Cody is looking for a project for History Day at school and Jack Allen offers to help. Jack produces an old Western saddle that has just arrived from California that belonged to Reverend James Klinger, a circuit riding preacher in Arizona. Jack gives Cody a book about Rev. Klinger, which details some of the adventures he had as he while ministering to the Apache Indians.
The story begins as Klinger is called to the local fort and ordered not to preach to the Apaches, but insists he must follow his calling. Klinger sets out with his friend, Reese to find Messia, an old Apache Chief, who has gone on a ""desert walk,"" waiting to die. Against the wishes of her tribe, Nalicadaeh, Messia's granddaughter, offers to take Klinger and Reese to the old man, and professes belief in God. As they camp for the night, Nalicadaeh explains that her parents were killed by soldiers when she was a baby, and Klinger relates how his mother was killed by Apaches, prompting his father's suicide.
Pialsiney, an Apache scout for the U.S. Cavalry, arrives at the campsite to help them find Messia because he claims that the Apache plan to attack the white settlers when Messia dies. The men realize that Nalicadaeh has run off to find her grandfather and set off after her. Late into the night they find her with her grandfather, who is near death. Pialsiney, who has lied to the men, pulls out a knife and tries to kill Messia as revenge for killing his father and brother. Klinger and Reese save Messia, but suddenly Klinger sees a necklace that belonged to his mother in Messia’s possession. He realizes that Messia was the Apache who killed his mother, but even then Klinger won't allow Pialsiney to kill Messia because it is wrong to pay evil for evil. Because of what Klinger has done, Messia asks to hear about God as they travel back to the fort. Messia and Nalicadaeh both eventually became Christians and helped lead many in their village to Christ. Cody decides this is a great story for his History Day project.
- Reverend Klinger said that the Apache were his "calling." What did he mean by that?
- Why was it so important for Klinger to find Massia before he died?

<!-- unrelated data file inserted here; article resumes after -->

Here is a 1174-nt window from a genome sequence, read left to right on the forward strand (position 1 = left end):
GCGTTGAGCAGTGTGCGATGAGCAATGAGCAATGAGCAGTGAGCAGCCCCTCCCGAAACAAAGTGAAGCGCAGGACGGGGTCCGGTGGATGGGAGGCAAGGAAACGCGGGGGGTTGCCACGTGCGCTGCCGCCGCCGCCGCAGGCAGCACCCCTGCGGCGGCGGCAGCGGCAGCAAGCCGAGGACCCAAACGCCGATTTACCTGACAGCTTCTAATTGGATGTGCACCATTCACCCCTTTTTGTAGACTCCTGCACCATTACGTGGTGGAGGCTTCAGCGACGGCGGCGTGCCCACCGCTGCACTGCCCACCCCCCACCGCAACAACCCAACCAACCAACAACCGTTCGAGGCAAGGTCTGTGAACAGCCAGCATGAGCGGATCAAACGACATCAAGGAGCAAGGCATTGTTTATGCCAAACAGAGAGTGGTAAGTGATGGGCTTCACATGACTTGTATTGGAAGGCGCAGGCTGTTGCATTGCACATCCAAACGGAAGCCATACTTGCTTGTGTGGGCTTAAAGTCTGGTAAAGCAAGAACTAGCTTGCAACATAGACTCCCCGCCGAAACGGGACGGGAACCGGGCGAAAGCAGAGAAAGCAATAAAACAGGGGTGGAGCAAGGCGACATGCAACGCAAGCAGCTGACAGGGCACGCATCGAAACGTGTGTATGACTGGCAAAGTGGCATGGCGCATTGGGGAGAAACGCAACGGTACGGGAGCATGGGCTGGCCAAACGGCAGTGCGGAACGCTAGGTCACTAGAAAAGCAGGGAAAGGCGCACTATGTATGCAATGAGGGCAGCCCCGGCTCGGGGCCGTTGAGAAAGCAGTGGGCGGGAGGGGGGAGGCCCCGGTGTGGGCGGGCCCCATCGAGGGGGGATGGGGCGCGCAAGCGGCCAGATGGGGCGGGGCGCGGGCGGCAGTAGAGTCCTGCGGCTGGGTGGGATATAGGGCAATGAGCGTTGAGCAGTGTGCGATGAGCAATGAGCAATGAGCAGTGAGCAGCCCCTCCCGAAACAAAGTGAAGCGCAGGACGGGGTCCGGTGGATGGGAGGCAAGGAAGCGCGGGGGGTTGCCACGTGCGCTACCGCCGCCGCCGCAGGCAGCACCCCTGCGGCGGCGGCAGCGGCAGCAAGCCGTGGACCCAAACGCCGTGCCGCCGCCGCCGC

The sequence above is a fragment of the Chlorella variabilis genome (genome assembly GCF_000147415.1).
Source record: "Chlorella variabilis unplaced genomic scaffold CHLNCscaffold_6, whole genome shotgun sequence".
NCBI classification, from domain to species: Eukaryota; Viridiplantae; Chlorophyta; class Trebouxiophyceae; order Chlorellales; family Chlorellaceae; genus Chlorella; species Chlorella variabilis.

- Pialsiney says that Massia killed his father and brother and that he should be allowed to kill Massia. Klinger tells him he is wrong. Why? Even after Klinger found that Massia killed his own mother, he was still able to forgive him. Where did he say that his strength to forgive came from?
Heard in episode
Mentioned in episode
|Eugene Meltsner||Cody Carper|
|Connie Kendall||Cody Carper|
|Katrina Shanks||Jack Allen|
- While this episode's story about James Klinger is not a true one, the Apache traditions described are true to history.
QuotesCody Carper: "Reverend James Klinger. Circuit rider Arizona territory. Saved by grace." What's a circuit rider? Sounds like something in a computer.
Jack Allen: I guess it does at that. But back in the Old West, a circuit wasn't anything electronic—it was a trail.
Cody Carper: Whoa! The Apaches killed Reverend Klinger's mother?
Jack Allen: That's what it says, Cody.
Cody Carper: And he still helped them?
Jack Allen: Apparently so. That's the power of God's love. It can change the heart of someone like Reese and compel a man to help the people who killed his family.
Cody Carper: Yeah.
James Klinger: We must not repay evil with evil. No matter how much we may want to, no matter how right it may seem.
Jack Allen: So do you think you might have a story for History Day now?
Cody Carper: Absolutely, Mr. Allen. This is a story that needs to be told.